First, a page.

Teamsters Crash Groundbreaking Ceremony at New Molson Brewery

Laval, QC, October 19, 2018 – They weren’t invited to the groundbreaking ceremony at the site of the future Molson Brewery on the South Shore of Montréal, but the Teamsters Union decided to show up anyway. Éric Picotte, spokesman and union president for workers at the Molson Brewery on Notre-Dame Street, will be available for interviews. He will be accompanied by his Teamster brothers and sisters from Notre-Dame Street in Montréal.

While Teamsters are happy that Molson-Coors chose to maintain its activities in the metropolitan area, there are still important issues left to tackle regarding the shift from brown-bottled beer to canned beer.

Former provincial Environment Minister Isabelle Melancon had ignored several requests from the Teamsters Union to meet to discuss the future of the Recyc-Québec agreement, which ended two years ago.

This agreement stems from the Act respecting the sale and distribution of beer and soft drinks in non-returnable containers, which imposed penalties on brewers if they sold more than 37% of their beer in cans. Since 55% of beer in Québec is sold in cans, it’s clear that the agreement wasn’t enough to convince the Molsons and the Labatts of this world to shift beer production away from less eco-friendly containers.

Since the Recyc-Québec agreement has now expired, brewers can theoretically produce as much canned beer as they want without having to pay penalties.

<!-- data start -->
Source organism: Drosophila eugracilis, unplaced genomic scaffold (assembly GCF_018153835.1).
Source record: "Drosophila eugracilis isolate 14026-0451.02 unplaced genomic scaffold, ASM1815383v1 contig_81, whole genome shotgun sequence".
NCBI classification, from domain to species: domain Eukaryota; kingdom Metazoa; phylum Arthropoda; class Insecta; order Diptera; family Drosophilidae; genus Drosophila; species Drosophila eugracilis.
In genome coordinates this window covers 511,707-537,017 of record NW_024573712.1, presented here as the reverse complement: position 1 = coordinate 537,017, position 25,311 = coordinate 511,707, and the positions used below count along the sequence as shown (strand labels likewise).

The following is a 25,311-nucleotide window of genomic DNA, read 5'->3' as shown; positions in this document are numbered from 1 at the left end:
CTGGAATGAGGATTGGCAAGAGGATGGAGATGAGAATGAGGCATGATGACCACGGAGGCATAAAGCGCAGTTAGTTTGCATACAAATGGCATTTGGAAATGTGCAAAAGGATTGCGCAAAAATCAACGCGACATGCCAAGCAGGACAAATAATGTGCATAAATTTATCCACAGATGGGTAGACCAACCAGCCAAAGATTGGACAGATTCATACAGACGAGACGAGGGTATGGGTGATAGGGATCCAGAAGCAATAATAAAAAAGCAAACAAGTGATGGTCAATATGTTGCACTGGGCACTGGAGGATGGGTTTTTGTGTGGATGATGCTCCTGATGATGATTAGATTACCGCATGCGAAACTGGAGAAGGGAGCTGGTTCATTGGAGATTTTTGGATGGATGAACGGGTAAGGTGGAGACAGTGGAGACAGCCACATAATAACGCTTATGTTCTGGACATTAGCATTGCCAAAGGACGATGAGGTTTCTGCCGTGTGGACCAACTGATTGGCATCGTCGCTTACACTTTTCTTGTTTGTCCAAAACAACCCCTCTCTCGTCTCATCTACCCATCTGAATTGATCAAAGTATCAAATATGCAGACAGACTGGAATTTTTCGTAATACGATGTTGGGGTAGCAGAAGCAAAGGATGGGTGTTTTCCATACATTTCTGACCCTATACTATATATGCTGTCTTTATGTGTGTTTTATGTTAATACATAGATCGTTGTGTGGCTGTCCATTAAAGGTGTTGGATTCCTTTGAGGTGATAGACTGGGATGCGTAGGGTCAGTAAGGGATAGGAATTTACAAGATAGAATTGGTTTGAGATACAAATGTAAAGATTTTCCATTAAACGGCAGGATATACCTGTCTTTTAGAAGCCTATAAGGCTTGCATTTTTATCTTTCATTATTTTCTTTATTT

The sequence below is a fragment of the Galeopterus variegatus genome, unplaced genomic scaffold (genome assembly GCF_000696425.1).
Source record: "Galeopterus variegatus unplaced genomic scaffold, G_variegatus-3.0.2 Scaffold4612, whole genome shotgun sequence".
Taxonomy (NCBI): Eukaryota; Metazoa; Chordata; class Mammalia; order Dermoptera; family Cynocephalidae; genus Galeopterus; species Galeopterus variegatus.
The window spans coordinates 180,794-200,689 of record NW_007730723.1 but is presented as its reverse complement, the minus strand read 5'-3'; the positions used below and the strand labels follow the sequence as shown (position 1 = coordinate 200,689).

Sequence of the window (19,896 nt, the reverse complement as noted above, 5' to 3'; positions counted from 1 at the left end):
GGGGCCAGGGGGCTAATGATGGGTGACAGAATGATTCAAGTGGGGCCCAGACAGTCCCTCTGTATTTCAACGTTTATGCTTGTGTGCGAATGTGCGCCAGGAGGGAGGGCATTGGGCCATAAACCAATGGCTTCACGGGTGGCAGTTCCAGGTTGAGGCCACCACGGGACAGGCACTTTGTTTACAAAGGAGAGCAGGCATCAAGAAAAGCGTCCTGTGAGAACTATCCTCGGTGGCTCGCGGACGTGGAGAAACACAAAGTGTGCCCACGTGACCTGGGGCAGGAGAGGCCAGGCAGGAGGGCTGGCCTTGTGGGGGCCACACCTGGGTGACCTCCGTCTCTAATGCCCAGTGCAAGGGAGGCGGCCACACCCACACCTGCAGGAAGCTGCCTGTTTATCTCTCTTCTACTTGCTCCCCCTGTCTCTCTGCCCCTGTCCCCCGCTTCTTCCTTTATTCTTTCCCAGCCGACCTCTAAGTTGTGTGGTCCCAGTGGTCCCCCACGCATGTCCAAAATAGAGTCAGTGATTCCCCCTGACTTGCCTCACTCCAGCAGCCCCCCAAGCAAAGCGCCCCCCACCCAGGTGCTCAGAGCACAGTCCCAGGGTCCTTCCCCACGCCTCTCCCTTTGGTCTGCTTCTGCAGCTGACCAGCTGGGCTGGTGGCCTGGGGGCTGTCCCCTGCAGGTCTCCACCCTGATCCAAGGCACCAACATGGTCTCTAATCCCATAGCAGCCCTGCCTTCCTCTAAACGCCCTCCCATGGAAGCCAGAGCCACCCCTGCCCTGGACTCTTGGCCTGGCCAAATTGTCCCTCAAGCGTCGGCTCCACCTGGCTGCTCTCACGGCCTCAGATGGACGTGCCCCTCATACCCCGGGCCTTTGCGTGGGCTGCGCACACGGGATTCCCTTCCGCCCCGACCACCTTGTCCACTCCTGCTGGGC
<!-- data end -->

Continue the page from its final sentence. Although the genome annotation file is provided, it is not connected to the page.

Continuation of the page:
Teamsters want to discuss these issues with MarieChantal Chassé, the new provincial environment minister, as soon as possible. Molson’s decision regarding its new factory will have economic, social and environmental consequences.

Economic consequences – The shift to canned beer that brewers like Molson have undertaken, along with the construction of a new high-tech brewery complete, could lead to job losses, as canning lines need less labour than bottling lines. Our opinion is that canned beer benefits Molson’s shareholder, not the community or workers.

Social consequences – Jobs losses could lead to revenue shortfalls for local, provincial and federal governments, and put working-age men and women on government assistance. The shift to canned beer can have consequences that the Legault Government would be wrong to underestimate.

Environmental consequences – Capped brown beer bottles are recycled up to 17 times before being crushed and melted in the Montréal area and resold. Cans are single-use containers, and are recycled outside of the province. Moreover, close to one third of aluminum containers end up in landfills. Capped brown beer bottles are therefore much better for the environment.

The recent IPCC report regarding the urgent need to act on the climate crisis only adds to the concerns being raised by the Teamsters Union. The use and distribution of capped brown beer bottles produce less CO2 than cans.

When announcing his cabinet, Premier Legault mentioned today that the environment is a sincere concern of his.

The uncertainty is pushing some to quit

Molson workers have been worried ever since they learned that a new brewery will be built on the South Shore of Montréal. The shift to canned beer, technological changes and a general lack of information about the new brewery have created a feeling of uncertainty among workers, pushing about 40 workers to quit since last summer.

Molson-Coors can’t afford to lose so many workers in a period of full employment. The company must better communicate what to expect from the move to the South-Shore of Montréal to retain and reassure workers transitioning to the new brewery.